In this article, we’ll be taking a look at two of the leading watch brands: Oris and Tissot. Both of these watchmakers have created some of the best timepieces in recent history. It’s no wonder why so many often compare their creations, asking the question: Which is better? Let’s take a deeper dive and find out for ourselves.
Oris is a Swiss-based watchmaker that has been in the industry for over 100 years. Their timepieces stand out from the crowd, thanks to an overall distinctive design. The red rotor has become its signature symbol of their high-quality mechanicals. They are so famous, that many celebrities from various fields prefer them – both for work and for play.
Tissot is not just any watch brand, either. This company is world-renowned for creating the first-ever pocket watch that has been mass-produced. It also launched the first pocket watch to have two different time zones, back in 1853, as well as the world’s first anti-magnetic watch in 1929. This company comes with a lot of novel ideas, keeping it one step ahead of the competition. Further evidence is its venture to be the first brand to create watches out of plastic, stone, wood, and mother of pearl.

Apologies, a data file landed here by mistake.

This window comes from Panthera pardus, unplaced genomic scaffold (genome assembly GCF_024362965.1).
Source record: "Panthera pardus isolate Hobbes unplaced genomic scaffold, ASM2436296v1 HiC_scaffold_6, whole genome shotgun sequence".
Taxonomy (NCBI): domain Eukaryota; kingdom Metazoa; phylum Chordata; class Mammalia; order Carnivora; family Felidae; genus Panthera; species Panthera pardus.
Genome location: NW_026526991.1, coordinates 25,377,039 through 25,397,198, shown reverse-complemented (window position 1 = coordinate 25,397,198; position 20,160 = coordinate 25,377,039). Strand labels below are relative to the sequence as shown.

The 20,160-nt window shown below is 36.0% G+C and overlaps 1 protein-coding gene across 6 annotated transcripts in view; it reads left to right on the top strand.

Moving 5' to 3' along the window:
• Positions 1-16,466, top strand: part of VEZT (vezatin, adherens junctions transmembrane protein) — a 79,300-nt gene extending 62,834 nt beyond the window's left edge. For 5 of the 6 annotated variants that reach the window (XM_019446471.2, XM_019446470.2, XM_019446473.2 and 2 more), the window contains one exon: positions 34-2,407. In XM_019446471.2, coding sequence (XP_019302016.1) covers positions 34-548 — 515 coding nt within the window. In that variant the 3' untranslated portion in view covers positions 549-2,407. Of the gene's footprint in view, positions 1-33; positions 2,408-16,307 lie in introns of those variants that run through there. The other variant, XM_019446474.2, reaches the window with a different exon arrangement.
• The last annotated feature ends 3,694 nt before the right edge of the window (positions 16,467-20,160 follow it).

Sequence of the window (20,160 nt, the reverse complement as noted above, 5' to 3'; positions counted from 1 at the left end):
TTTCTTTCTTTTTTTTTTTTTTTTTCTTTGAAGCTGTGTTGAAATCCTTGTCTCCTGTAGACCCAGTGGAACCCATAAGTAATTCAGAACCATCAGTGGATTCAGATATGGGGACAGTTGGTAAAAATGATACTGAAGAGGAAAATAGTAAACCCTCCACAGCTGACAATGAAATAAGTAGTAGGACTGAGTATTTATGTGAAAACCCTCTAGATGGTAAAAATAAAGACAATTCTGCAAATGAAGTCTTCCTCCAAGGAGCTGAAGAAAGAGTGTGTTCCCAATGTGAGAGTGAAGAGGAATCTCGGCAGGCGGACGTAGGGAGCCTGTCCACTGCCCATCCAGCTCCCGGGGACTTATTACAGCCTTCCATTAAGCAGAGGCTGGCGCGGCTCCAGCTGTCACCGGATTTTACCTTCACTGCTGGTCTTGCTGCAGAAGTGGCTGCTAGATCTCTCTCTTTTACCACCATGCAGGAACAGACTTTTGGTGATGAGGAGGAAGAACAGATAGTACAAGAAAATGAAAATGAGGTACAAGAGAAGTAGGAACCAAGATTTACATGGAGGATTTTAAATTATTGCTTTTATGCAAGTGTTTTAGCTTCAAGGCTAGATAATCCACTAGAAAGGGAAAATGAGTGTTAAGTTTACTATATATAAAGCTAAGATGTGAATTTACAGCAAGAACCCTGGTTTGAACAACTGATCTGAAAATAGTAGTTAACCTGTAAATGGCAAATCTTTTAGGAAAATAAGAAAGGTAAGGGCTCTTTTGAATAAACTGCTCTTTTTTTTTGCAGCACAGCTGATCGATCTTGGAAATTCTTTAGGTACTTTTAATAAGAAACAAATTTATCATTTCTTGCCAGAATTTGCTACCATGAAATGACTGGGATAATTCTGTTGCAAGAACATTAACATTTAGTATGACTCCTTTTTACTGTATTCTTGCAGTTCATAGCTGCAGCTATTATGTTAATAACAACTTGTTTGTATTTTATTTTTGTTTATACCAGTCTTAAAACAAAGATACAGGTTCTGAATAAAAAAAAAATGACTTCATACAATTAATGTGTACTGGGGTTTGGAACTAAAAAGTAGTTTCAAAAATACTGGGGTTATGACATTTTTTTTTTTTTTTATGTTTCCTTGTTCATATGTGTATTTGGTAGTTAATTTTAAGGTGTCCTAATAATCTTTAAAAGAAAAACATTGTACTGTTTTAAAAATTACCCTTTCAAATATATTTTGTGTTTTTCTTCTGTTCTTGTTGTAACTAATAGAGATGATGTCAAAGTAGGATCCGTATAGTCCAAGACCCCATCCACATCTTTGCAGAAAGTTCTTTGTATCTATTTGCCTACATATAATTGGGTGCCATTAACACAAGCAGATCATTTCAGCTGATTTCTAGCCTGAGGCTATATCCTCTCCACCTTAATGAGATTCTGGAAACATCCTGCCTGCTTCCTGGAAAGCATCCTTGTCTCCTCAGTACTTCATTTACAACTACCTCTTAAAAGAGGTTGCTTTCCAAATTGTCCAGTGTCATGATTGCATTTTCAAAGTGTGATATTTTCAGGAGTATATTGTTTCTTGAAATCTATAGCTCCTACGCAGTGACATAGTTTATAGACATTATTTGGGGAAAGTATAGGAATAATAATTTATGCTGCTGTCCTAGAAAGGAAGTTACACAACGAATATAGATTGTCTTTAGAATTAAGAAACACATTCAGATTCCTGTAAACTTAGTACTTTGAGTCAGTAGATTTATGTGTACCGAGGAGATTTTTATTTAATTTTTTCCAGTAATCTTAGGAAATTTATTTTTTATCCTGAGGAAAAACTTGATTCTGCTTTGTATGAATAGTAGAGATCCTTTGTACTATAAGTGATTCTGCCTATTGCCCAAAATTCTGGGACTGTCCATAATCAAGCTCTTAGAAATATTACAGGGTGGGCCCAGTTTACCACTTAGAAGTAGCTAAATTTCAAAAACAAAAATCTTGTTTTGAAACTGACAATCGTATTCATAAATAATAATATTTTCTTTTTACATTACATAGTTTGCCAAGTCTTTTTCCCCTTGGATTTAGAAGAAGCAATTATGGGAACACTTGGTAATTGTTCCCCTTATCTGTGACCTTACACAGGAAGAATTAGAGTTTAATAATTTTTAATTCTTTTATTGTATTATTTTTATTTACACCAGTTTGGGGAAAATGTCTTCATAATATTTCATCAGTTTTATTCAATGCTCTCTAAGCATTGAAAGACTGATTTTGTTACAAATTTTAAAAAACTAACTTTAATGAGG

The T-Touch technology was introduced in 1999, and it allowed timepieces to have touch-sensitive sapphire crystals. These controlled different functions (thermometer, barometer, compass, and altimeter). Today, the T-Touch series is still being rolled out, with more and more advanced features being added.
History of Oris
As mentioned, Oris is a company in Switzerland that exclusively makes only mechanical watches. Many people prefer mechanical timepieces not only because of their beauty but their intricate design. These pieces follow design principles that date back to previous generations, carrying a legacy of elegance and class to the present and future. Oris carries a long line of heritage and history – and it makes a point to never forget this history. The design traditions of the past are kept in mind even when they are developing new technologies and designs. That’s why you can be assured that an Oris watch will not just last a lifetime, but also stand the test of time.